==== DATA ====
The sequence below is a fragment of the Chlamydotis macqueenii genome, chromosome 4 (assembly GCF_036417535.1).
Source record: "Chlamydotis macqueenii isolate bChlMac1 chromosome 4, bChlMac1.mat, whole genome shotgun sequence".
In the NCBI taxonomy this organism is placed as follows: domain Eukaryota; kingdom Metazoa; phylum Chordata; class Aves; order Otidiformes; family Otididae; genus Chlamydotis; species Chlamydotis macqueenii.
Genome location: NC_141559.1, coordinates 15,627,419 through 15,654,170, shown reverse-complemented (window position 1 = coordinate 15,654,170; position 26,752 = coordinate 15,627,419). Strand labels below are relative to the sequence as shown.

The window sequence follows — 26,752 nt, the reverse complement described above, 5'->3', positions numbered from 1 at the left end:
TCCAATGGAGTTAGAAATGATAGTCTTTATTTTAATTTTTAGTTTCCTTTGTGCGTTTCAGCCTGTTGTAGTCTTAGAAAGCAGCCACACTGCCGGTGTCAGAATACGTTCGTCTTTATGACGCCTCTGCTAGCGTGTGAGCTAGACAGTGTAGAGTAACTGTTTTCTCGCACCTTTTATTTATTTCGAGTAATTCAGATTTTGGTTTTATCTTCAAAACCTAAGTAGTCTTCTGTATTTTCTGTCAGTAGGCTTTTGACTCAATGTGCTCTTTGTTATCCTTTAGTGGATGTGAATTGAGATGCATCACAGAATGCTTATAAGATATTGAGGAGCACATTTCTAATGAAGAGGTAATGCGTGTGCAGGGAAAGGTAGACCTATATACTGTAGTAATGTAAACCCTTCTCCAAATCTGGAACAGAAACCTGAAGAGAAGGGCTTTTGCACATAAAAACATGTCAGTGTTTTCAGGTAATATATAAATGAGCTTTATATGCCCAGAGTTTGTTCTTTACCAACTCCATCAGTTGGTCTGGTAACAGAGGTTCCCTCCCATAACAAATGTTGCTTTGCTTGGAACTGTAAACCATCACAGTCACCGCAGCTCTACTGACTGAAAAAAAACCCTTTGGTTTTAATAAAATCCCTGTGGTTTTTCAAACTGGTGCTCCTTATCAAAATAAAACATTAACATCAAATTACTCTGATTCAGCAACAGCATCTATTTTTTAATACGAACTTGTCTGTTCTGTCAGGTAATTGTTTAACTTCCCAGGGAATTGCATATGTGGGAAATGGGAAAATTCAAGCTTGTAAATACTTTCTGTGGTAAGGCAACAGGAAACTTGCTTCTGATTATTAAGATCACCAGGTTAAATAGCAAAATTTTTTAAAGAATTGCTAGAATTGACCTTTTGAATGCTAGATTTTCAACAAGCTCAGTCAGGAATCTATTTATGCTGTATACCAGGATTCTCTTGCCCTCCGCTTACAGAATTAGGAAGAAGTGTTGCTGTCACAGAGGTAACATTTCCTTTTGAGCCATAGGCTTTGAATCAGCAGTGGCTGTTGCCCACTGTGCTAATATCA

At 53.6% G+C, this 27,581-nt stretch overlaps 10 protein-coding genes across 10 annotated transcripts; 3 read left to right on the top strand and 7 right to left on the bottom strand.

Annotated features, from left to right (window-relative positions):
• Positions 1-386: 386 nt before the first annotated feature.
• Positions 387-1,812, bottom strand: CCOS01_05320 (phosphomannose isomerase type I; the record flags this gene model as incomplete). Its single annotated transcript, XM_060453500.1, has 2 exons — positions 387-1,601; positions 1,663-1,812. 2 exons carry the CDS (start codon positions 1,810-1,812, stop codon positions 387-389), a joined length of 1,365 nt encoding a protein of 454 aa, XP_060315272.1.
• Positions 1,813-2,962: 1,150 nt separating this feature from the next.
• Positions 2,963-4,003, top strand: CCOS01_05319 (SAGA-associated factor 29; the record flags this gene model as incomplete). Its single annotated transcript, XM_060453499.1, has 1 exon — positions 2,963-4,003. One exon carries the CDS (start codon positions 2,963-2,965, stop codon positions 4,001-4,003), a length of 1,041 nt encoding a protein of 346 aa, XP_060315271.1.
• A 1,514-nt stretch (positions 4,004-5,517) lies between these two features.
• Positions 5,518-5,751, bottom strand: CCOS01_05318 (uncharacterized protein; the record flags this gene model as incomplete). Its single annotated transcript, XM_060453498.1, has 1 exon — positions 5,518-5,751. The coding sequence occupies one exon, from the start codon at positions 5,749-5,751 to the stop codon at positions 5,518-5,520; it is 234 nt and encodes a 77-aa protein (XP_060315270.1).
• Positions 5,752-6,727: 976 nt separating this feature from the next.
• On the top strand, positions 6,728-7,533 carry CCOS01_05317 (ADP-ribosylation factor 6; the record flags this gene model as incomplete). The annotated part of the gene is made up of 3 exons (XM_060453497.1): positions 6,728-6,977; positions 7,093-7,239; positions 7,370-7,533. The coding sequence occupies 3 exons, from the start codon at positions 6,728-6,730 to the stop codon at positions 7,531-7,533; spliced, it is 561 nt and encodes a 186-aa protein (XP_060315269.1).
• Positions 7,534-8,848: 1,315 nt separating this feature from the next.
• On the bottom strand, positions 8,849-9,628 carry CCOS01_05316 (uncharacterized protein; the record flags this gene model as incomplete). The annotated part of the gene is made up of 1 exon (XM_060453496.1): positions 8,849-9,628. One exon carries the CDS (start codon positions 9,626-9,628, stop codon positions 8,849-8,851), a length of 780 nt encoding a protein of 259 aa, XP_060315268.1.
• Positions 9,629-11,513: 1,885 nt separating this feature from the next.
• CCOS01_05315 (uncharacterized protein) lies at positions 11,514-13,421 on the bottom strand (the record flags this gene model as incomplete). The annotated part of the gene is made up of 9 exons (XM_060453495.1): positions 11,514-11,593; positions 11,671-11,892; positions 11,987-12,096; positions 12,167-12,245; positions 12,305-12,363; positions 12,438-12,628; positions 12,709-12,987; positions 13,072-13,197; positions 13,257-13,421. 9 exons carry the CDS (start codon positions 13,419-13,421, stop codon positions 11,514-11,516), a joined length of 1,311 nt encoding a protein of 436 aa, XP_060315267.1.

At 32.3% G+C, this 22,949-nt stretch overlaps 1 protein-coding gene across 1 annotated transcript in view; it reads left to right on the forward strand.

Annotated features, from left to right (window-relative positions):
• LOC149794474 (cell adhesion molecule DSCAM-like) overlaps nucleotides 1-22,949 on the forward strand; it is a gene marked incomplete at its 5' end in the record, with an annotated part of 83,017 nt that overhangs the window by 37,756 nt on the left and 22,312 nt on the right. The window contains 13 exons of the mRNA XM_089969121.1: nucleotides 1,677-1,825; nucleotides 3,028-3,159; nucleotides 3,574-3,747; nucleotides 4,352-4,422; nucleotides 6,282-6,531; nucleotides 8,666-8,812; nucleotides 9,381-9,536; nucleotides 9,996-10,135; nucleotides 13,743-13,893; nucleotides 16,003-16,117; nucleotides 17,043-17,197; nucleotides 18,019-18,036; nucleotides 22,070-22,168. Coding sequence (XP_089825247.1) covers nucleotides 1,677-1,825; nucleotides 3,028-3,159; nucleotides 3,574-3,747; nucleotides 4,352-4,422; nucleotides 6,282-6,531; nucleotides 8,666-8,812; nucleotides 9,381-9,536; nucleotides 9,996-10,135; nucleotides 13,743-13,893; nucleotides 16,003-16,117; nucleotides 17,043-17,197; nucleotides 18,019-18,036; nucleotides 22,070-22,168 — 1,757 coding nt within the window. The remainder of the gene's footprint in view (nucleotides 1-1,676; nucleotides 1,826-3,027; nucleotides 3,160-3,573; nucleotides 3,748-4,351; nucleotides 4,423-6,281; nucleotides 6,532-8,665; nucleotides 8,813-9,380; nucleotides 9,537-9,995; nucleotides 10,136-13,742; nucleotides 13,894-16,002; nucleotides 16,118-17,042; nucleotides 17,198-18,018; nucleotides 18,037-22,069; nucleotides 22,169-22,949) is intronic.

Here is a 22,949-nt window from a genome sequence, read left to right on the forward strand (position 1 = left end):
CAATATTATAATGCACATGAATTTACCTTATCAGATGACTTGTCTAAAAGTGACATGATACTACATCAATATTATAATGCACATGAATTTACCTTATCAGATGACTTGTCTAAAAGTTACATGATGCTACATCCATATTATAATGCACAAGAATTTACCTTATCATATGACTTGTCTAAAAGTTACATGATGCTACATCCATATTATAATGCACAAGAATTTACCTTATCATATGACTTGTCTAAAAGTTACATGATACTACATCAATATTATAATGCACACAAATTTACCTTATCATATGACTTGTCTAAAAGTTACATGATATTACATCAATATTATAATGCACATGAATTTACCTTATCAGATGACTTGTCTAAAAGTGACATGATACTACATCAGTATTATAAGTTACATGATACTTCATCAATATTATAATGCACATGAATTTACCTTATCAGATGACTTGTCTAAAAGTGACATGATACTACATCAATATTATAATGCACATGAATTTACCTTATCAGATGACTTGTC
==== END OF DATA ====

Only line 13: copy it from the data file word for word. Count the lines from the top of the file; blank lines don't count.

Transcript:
• A 1,514-nt stretch (positions 4,004-5,517) lies between these two features.